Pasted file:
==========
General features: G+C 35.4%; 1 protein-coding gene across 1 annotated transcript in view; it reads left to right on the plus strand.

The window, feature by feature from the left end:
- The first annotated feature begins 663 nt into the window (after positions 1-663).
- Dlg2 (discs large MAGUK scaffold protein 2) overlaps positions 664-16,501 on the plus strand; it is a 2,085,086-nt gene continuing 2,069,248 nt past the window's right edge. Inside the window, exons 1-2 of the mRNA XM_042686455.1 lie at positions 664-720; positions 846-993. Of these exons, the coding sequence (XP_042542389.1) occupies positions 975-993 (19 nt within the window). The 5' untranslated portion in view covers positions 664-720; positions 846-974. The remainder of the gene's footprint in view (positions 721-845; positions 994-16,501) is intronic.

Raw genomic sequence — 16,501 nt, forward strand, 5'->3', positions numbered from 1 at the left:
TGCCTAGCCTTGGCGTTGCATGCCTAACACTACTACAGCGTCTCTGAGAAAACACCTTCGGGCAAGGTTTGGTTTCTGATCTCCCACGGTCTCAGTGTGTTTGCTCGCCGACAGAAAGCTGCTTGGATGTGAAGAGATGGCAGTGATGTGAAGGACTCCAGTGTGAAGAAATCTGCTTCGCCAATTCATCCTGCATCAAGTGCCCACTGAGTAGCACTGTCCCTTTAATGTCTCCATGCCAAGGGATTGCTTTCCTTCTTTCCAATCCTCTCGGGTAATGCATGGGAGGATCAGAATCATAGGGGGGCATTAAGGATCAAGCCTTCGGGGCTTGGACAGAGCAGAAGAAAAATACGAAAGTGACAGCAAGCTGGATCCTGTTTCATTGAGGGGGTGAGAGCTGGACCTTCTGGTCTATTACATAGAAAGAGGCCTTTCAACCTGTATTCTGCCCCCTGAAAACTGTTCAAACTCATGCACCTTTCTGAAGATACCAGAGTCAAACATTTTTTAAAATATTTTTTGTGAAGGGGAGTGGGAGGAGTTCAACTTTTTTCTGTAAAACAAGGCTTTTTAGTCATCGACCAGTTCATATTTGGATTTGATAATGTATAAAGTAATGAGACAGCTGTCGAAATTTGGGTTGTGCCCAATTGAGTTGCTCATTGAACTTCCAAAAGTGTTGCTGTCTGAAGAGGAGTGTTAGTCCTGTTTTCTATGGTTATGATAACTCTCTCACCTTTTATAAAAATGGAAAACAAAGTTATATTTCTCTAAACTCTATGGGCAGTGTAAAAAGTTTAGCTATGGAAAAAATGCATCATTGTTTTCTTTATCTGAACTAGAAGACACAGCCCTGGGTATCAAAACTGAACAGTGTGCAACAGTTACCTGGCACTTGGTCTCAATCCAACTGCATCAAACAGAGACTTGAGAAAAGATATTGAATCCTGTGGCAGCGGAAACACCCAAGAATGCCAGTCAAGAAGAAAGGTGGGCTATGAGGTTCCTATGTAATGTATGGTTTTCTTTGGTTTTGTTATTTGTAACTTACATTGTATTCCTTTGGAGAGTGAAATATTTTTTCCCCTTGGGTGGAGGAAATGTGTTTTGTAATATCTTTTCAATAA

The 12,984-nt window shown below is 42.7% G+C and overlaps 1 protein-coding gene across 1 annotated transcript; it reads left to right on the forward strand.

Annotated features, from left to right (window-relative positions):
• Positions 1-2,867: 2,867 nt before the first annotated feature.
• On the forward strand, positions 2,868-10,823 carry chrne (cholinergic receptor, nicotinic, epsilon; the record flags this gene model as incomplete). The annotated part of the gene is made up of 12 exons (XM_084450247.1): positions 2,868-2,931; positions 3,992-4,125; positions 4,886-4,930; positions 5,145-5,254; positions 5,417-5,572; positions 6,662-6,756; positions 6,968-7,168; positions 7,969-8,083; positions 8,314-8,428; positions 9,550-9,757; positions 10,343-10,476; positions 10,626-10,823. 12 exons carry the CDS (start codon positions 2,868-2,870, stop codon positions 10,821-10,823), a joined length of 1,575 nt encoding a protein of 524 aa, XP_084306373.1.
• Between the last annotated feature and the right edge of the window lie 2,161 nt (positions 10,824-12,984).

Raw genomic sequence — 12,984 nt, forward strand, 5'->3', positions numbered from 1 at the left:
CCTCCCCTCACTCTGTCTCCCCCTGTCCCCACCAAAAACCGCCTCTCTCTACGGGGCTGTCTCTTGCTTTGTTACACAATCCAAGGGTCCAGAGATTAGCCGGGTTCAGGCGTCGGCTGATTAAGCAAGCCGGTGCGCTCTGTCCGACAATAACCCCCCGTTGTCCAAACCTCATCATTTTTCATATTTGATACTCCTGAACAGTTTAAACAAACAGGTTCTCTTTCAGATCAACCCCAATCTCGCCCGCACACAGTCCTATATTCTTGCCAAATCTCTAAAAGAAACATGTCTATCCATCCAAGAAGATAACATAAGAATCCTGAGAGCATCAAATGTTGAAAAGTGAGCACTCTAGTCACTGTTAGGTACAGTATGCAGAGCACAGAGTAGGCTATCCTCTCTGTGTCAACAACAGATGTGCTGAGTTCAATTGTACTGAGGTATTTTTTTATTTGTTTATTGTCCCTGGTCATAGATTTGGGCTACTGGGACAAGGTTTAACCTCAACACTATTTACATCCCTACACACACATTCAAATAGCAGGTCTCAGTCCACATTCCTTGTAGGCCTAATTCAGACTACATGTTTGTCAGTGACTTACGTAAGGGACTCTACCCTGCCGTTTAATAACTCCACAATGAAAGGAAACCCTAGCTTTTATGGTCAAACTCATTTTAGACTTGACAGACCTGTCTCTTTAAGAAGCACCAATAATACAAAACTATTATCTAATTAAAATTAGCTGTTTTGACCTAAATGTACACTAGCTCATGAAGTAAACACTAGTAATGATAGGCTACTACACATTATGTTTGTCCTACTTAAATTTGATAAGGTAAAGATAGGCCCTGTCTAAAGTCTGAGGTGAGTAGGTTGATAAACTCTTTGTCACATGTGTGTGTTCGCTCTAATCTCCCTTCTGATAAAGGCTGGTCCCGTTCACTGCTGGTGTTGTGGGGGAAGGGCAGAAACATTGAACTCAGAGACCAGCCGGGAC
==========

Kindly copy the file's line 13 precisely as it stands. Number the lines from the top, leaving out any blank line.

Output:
CCTCCCCTCACTCTGTCTCCCCCTGTCCCCACCAAAAACCGCCTCTCTCTACGGGGCTGTCTCTTGCTTTGTTACACAATCCAAGGGTCCAGAGATTAGCCGGGTTCAGGCGTCGGCTGATTAAGCAAGCCGGTGCGCTCTGTCCGACAATAACCCCCCGTTGTCCAAACCTCATCATTTTTCATATTTGATACTCCTGAACAGTTTAAACAAACAGGTTCTCTTTCAGATCAACCCCAATCTCGCCCGCACACAGTCCTATATTCTTGCCAAATCTCTAAAAGAAACATGTCTATCCATCCAAGAAGATAACATAAGAATCCTGAGAGCATCAAATGTTGAAAAGTGAGCACTCTAGTCACTGTTAGGTACAGTATGCAGAGCACAGAGTAGGCTATCCTCTCTGTGTCAACAACAGATGTGCTGAGTTCAATTGTACTGAGGTATTTTTTTATTTGTTTATTGTCCCTGGTCATAGATTTGGGCTACTGGGACAAGGTTTAACCTCAACACTATTTACATCCCTACACACACATTCAAATAGCAGGTCTCAGTCCACATTCCTTGTAGGCCTAATTCAGACTACATGTTTGTCAGTGACTTACGTAAGGGACTCTACCCTGCCGTTTAATAACTCCACAATGAAAGGAAACCCTAGCTTTTATGGTCAAACTCATTTTAGACTTGACAGACCTGTCTCTTTAAGAAGCACCAATAATACAAAACTATTATCTAATTAAAATTAGCTGTTTTGACCTAAATGTACACTAGCTCATGAAGTAAACACTAGTAATGATAGGCTACTACACATTATGTTTGTCCTACTTAAATTTGATAAGGTAAAGATAGGCCCTGTCTAAAGTCTGAGGTGAGTAGGTTGATAAACTCTTTGTCACATGTGTGTGTTCGCTCTAATCTCCCTTCTGATAAAGGCTGGTCCCGTTCACTGCTGGTGTTGTGGGGGAAGGGCAGAAACATTGAACTCAGAGACCAGCCGGGAC